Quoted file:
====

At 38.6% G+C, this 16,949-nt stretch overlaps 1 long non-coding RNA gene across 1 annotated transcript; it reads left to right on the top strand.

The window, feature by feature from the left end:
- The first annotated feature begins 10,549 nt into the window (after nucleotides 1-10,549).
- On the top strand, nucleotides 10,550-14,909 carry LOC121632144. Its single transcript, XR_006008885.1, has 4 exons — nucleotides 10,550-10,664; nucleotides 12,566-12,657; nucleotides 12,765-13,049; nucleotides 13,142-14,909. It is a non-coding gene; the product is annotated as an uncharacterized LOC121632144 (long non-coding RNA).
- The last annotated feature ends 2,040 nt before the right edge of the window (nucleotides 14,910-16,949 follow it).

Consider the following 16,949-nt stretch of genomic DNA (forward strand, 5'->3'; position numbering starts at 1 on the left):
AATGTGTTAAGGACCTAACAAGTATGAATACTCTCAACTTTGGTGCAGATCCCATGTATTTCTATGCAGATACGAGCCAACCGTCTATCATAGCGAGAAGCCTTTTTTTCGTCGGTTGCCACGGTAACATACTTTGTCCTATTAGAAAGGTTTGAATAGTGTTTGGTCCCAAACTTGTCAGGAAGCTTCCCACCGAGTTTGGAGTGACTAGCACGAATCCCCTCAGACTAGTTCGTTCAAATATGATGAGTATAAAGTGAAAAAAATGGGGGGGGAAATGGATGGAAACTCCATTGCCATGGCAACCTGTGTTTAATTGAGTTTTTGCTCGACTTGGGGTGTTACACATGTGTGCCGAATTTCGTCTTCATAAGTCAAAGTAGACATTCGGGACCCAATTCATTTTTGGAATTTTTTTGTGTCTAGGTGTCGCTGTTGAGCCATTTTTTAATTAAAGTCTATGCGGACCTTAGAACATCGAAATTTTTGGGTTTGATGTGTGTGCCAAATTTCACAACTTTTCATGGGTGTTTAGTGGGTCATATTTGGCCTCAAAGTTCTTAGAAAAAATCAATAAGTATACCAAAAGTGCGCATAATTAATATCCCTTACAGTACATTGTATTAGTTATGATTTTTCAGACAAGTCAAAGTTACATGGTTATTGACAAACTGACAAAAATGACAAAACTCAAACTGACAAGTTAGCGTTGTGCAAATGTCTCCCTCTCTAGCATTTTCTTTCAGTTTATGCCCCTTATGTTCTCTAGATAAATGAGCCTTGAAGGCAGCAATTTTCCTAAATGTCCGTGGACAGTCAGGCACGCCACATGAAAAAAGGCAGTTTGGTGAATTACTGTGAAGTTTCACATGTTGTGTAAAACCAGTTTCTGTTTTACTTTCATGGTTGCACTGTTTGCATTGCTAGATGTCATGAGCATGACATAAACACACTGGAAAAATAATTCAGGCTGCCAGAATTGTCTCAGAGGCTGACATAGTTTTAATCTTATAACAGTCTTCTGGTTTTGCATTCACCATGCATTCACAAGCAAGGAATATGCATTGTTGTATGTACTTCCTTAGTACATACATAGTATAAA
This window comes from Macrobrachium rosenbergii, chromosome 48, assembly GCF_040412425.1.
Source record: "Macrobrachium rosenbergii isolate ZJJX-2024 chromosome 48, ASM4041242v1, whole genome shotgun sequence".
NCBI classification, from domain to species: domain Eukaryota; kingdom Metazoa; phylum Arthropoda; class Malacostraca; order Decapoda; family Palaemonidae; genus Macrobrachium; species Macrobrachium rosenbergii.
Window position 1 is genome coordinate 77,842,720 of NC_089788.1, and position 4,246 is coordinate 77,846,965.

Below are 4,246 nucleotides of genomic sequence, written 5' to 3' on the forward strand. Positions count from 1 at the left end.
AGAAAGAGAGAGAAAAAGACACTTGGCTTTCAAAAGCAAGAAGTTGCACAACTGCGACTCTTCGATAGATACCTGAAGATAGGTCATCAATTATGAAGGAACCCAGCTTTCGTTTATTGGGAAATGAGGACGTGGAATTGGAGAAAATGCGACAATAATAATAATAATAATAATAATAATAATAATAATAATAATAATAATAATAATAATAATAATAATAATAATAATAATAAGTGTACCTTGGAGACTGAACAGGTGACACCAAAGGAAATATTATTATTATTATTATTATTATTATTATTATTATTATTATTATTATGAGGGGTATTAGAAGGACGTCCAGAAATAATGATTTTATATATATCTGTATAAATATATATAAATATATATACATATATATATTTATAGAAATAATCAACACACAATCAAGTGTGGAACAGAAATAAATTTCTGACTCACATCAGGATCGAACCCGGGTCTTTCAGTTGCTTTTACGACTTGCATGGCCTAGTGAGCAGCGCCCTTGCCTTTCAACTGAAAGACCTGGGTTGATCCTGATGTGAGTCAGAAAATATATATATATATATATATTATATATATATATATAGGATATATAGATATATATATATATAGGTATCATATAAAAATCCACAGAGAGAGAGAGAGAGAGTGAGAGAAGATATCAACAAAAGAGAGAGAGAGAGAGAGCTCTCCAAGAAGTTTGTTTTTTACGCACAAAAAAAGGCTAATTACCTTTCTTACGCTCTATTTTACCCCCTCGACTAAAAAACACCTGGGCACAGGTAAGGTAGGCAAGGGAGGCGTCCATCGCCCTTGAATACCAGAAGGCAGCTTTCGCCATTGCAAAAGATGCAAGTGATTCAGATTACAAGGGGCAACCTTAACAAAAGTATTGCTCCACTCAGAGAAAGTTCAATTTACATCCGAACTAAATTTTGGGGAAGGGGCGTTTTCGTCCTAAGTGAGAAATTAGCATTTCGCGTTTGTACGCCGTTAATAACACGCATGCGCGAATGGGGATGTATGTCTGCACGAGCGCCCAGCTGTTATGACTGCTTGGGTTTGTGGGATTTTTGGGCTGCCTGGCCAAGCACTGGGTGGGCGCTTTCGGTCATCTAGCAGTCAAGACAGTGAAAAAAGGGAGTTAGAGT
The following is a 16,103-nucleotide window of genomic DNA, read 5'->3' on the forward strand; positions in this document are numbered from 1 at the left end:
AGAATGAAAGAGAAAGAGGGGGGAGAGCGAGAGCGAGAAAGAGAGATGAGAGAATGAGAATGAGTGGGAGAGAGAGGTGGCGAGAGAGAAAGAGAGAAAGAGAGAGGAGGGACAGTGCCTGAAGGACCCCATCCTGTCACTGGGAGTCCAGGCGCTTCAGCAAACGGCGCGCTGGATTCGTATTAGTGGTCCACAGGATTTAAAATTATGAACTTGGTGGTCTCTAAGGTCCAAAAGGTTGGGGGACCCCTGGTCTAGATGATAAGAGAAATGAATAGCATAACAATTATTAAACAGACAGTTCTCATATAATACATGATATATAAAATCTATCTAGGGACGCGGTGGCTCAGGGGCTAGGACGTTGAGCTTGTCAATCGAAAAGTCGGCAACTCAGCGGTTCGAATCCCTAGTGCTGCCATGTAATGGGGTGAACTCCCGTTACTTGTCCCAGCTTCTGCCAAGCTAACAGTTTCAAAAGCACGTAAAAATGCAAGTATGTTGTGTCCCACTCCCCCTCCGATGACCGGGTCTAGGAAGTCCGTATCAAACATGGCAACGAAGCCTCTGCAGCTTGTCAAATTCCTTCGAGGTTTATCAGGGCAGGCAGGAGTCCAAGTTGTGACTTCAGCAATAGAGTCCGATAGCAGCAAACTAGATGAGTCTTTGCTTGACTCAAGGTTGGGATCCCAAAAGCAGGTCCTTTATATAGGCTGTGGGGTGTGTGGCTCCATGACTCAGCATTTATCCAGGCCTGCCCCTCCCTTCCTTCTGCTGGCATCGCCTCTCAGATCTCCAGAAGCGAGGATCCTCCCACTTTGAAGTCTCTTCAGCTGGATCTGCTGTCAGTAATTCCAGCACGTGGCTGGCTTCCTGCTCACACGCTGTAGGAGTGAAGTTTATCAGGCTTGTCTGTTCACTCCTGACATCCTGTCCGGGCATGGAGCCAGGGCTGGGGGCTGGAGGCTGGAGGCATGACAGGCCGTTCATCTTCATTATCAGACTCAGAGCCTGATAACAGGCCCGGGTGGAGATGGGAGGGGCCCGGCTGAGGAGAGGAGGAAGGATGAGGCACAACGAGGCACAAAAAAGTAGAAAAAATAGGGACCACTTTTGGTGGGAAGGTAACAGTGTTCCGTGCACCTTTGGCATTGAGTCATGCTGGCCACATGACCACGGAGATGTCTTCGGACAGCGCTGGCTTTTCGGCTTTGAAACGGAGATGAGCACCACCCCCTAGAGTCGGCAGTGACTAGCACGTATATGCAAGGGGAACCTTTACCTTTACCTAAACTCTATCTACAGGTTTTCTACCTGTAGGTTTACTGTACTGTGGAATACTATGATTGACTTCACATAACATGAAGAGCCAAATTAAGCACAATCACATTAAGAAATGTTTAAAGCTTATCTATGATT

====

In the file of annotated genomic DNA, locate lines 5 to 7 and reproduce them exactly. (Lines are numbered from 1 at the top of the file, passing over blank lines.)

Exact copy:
- The last annotated feature ends 2,040 nt before the right edge of the window (nucleotides 14,910-16,949 follow it).

Consider the following 16,949-nt stretch of genomic DNA (forward strand, 5'->3'; position numbering starts at 1 on the left):
AATGTGTTAAGGACCTAACAAGTATGAATACTCTCAACTTTGGTGCAGATCCCATGTATTTCTATGCAGATACGAGCCAACCGTCTATCATAGCGAGAAGCCTTTTTTTCGTCGGTTGCCACGGTAACATACTTTGTCCTATTAGAAAGGTTTGAATAGTGTTTGGTCCCAAACTTGTCAGGAAGCTTCCCACCGAGTTTGGAGTGACTAGCACGAATCCCCTCAGACTAGTTCGTTCAAATATGATGAGTATAAAGTGAAAAAAATGGGGGGGGAAATGGATGGAAACTCCATTGCCATGGCAACCTGTGTTTAATTGAGTTTTTGCTCGACTTGGGGTGTTACACATGTGTGCCGAATTTCGTCTTCATAAGTCAAAGTAGACATTCGGGACCCAATTCATTTTTGGAATTTTTTTGTGTCTAGGTGTCGCTGTTGAGCCATTTTTTAATTAAAGTCTATGCGGACCTTAGAACATCGAAATTTTTGGGTTTGATGTGTGTGCCAAATTTCACAACTTTTCATGGGTGTTTAGTGGGTCATATTTGGCCTCAAAGTTCTTAGAAAAAATCAATAAGTATACCAAAAGTGCGCATAATTAATATCCCTTACAGTACATTGTATTAGTTATGATTTTTCAGACAAGTCAAAGTTACATGGTTATTGACAAACTGACAAAAATGACAAAACTCAAACTGACAAGTTAGCGTTGTGCAAATGTCTCCCTCTCTAGCATTTTCTTTCAGTTTATGCCCCTTATGTTCTCTAGATAAATGAGCCTTGAAGGCAGCAATTTTCCTAAATGTCCGTGGACAGTCAGGCACGCCACATGAAAAAAGGCAGTTTGGTGAATTACTGTGAAGTTTCACATGTTGTGTAAAACCAGTTTCTGTTTTACTTTCATGGTTGCACTGTTTGCATTGCTAGATGTCATGAGCATGACATAAACACACTGGAAAAATAATTCAGGCTGCCAGAATTGTCTCAGAGGCTGACATAGTTTTAATCTTATAACAGTCTTCTGGTTTTGCATTCACCATGCATTCACAAGCAAGGAATATGCATTGTTGTATGTACTTCCTTAGTACATACATAGTATAAA